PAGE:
I'm fairly sure it has nothing to do with are consciousness's handling of an abstract concept. Though brain power alone can certainly have an effect on how our environment impacts us. Like when monks lit themselves on fire to protest the Vietnam war, and they were able to sit there without moving. But of course their brain's ability to induce themselves into a pain-free or near pain-free state was their undoing.

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    We don't die - our genes live on in the next generation.

    All that 'dies' is our ego.

    And what a production we make of it. But our genes give rise to new ego after new ego. There are, after all, six thousand million egos here today.

    Our ego is simply they eyes of our genes - and our genes can produce eyes whenever they want to.

    And even when homo sapiens becomes extinct our genes will continue in other species.

    Good heavens, we share the same genes with bananas.

    So for all practical purposes our genes are immortal, whether your are a banana or Bananatrombones.

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    Senior Member ptgatsby's Avatar
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    Quote Originally Posted by JocktheMotie View Post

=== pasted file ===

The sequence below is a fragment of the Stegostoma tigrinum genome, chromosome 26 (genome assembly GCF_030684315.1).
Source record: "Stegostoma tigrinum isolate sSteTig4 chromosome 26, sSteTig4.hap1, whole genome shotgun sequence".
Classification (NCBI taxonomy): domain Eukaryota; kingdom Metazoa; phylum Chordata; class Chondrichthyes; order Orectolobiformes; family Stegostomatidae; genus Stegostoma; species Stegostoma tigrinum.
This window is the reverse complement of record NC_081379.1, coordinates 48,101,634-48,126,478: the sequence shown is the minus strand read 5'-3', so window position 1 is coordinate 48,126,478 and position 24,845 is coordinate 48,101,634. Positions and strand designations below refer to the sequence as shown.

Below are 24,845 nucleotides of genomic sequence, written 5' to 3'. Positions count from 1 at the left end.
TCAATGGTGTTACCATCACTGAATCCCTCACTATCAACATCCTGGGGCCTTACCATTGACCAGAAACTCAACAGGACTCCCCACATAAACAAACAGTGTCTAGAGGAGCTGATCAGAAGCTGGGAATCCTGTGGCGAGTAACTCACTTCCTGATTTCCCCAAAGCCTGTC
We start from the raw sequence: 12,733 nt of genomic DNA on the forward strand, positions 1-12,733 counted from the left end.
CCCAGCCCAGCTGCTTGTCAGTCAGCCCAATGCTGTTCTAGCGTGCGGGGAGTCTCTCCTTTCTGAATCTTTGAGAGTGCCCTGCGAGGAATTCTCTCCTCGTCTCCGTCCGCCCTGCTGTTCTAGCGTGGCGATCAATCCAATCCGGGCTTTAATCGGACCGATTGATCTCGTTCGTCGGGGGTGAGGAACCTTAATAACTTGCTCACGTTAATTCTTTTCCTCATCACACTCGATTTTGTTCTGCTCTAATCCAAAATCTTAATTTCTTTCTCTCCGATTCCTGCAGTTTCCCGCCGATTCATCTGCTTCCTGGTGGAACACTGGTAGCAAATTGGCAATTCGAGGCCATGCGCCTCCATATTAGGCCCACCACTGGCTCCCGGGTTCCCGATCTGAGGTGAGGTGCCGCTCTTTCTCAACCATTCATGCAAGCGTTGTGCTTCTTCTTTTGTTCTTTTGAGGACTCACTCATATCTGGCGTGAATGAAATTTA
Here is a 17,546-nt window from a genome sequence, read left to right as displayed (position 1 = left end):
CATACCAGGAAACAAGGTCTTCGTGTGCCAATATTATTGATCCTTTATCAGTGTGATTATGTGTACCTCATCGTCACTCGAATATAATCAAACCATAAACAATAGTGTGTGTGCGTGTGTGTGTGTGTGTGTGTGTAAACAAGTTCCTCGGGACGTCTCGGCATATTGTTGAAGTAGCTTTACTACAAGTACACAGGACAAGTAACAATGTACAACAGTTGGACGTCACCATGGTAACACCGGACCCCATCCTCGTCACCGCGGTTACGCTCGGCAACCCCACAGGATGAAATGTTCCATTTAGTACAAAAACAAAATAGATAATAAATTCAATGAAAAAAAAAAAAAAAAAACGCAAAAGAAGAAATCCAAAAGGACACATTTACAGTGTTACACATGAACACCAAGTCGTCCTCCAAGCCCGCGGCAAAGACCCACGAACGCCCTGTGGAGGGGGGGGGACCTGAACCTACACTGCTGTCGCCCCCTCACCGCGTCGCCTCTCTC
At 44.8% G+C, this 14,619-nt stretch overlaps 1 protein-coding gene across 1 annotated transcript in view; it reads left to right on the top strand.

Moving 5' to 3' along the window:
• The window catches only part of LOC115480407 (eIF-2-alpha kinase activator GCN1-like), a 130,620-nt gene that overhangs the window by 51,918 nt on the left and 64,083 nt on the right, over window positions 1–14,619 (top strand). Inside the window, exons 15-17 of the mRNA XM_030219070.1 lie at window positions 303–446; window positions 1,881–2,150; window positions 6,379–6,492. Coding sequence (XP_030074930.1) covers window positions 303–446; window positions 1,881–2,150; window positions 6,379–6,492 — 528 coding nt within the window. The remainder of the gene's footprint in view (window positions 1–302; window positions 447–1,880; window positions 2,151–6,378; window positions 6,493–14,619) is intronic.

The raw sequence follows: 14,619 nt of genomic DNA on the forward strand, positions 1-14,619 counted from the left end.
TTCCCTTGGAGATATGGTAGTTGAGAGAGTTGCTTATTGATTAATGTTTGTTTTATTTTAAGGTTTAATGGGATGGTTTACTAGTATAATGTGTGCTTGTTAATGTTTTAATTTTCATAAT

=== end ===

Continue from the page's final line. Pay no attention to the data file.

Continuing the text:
In your case, selection would favor the more desirable survival trait, irregardless of whether the species would eventually die or not.
    No, it wouldn't - it couldn't. If the sum of the parts led to extinction, then the individual parts would also be extinct. In order for any species to survive, the species as a whole must also be competitive. That is, any system that encourages individual advantage over group selection, in a way that escalates negative group selection, will eventually become extinct.

    The interactive effect between them must be sustainable.

    Qre:us illustrates perfectly why, for instance humans can physically procreate much earlier than they are mentally ready to handle it, because evolution favors speed in this case.
    That's a modern myth - we are quite capable of handling reproduction earlier than we think. It's just not socially expedient in our world of constraints. What the prof was saying is that in a world where we die, it pays to mate as early as possible, and signal our ability to mate as soon as possible.

    You have a better chance to mate if you develop quicker than all the others.
    Generations aren't specific time points, so it's not about others... it's about not being dead before you get a chance to mate.

    However, and this is my point, what is the evolutionary, biological reason for the systems in our body, after a certain point, being told through our genetics, to start to shut down.
    The biological reason is because it's programmed. The evolutionary question is - why is death there if it doesn't give an advantage. The assumed answer is "because it doesn't give an advantage".

    If you think of it from the cellular point of view - what's better? Even ignoring the necessity of apoptosis as a means of developing complex systems from basic cells, which is harder to scale up into full life, the advantage rests with the colonies that would die off.